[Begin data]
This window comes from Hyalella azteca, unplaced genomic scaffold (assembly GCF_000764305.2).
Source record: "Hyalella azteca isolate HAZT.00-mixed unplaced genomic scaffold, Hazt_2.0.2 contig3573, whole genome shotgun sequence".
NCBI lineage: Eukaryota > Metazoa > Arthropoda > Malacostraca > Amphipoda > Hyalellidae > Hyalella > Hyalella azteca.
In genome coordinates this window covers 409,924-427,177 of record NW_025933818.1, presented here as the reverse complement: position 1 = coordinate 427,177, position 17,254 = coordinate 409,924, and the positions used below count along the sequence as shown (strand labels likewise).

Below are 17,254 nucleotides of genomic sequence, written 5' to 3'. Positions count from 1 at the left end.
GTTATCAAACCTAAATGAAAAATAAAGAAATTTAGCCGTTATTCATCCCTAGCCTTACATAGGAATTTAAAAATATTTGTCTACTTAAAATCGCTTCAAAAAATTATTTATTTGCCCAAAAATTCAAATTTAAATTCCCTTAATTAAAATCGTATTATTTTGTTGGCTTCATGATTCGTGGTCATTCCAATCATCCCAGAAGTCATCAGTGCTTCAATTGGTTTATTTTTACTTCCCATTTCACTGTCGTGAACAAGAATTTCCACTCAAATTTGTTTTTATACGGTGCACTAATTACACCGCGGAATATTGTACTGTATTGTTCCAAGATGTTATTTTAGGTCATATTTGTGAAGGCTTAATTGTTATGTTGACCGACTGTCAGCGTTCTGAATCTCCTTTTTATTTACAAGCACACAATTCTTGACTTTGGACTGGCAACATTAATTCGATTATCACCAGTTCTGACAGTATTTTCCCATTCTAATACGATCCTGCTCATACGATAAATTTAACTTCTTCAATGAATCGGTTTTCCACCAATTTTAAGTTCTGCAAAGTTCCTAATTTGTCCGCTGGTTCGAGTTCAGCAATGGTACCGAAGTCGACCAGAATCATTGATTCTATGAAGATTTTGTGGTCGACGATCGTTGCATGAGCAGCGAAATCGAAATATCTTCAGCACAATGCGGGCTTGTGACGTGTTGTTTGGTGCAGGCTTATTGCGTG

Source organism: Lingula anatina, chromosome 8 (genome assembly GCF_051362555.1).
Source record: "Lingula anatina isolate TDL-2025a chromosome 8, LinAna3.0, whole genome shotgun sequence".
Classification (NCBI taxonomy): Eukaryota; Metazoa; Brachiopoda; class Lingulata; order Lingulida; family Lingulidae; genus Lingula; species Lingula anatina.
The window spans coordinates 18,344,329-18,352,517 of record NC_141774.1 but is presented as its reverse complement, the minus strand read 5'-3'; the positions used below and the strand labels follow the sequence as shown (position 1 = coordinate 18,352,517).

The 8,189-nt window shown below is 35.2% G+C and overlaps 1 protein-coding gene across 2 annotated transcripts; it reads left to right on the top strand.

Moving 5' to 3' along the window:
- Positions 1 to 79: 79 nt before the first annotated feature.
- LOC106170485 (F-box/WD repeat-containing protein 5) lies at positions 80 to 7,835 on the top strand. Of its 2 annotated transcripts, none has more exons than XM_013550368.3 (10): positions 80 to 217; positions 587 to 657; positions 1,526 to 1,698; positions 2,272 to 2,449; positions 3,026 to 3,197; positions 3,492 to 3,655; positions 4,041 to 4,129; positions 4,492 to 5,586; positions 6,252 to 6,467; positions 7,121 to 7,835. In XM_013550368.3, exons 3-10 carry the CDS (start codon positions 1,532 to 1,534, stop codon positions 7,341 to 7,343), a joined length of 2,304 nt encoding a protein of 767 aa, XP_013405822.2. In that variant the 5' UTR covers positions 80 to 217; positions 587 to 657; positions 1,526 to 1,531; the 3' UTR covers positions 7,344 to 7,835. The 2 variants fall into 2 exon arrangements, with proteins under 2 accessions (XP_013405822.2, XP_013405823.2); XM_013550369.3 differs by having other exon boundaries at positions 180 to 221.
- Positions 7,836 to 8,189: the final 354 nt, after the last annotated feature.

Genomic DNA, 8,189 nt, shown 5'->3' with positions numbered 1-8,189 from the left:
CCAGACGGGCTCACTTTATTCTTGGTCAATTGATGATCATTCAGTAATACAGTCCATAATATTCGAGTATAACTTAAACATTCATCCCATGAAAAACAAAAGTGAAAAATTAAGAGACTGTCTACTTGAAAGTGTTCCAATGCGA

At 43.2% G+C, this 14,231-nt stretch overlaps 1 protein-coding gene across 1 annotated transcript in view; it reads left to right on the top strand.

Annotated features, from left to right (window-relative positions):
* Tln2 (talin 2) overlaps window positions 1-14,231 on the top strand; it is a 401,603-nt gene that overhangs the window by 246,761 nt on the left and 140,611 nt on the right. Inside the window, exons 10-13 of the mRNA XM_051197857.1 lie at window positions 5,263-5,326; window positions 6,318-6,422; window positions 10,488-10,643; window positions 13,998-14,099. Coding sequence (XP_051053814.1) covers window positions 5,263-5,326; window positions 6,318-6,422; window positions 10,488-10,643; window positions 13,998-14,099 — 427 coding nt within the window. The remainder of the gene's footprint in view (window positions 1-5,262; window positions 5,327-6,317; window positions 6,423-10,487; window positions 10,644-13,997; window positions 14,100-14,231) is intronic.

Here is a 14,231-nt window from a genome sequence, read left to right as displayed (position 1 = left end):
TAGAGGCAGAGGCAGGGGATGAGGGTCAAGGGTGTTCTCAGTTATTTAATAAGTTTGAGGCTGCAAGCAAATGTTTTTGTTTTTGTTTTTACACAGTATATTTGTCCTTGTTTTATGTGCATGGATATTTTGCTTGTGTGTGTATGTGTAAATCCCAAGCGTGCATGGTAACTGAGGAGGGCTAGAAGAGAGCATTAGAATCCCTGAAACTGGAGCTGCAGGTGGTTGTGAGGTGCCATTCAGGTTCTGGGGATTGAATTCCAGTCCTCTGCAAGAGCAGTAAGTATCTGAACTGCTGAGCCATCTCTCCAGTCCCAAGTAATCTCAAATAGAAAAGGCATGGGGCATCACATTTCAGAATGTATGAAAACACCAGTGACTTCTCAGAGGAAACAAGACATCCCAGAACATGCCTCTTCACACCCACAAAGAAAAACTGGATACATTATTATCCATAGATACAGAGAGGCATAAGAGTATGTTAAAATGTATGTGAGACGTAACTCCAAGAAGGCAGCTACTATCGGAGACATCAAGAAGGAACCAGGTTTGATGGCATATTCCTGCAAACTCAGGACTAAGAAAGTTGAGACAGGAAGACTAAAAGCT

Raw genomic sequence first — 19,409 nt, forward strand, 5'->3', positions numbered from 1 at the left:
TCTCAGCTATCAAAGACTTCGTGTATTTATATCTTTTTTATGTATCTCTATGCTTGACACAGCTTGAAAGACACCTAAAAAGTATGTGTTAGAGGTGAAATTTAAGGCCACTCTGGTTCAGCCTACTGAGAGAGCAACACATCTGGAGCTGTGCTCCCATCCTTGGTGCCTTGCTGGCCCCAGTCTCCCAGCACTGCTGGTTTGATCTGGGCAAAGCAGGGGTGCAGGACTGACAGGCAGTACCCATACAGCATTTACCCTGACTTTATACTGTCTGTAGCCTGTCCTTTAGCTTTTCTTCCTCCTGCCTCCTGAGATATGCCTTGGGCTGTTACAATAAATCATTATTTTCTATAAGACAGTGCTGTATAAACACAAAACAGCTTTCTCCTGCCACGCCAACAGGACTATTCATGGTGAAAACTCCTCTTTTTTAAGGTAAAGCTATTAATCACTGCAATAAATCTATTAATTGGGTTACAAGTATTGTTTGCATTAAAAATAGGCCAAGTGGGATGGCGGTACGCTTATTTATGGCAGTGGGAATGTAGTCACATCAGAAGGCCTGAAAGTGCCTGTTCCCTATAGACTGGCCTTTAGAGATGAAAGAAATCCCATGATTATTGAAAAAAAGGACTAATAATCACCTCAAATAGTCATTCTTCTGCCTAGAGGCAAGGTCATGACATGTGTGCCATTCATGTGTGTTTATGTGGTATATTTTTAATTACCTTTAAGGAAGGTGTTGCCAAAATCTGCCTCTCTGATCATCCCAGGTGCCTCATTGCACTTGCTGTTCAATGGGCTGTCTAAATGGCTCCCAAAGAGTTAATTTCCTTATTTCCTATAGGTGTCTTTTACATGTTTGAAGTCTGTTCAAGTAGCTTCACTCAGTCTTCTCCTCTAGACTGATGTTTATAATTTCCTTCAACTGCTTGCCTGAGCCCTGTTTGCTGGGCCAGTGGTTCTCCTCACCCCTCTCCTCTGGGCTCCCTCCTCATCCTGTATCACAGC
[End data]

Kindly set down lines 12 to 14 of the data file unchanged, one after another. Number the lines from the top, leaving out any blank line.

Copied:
Moving 5' to 3' along the window:
- Positions 1 to 79: 79 nt before the first annotated feature.
- LOC106170485 (F-box/WD repeat-containing protein 5) lies at positions 80 to 7,835 on the top strand. Of its 2 annotated transcripts, none has more exons than XM_013550368.3 (10): positions 80 to 217; positions 587 to 657; positions 1,526 to 1,698; positions 2,272 to 2,449; positions 3,026 to 3,197; positions 3,492 to 3,655; positions 4,041 to 4,129; positions 4,492 to 5,586; positions 6,252 to 6,467; positions 7,121 to 7,835. In XM_013550368.3, exons 3-10 carry the CDS (start codon positions 1,532 to 1,534, stop codon positions 7,341 to 7,343), a joined length of 2,304 nt encoding a protein of 767 aa, XP_013405822.2. In that variant the 5' UTR covers positions 80 to 217; positions 587 to 657; positions 1,526 to 1,531; the 3' UTR covers positions 7,344 to 7,835. The 2 variants fall into 2 exon arrangements, with proteins under 2 accessions (XP_013405822.2, XP_013405823.2); XM_013550369.3 differs by having other exon boundaries at positions 180 to 221.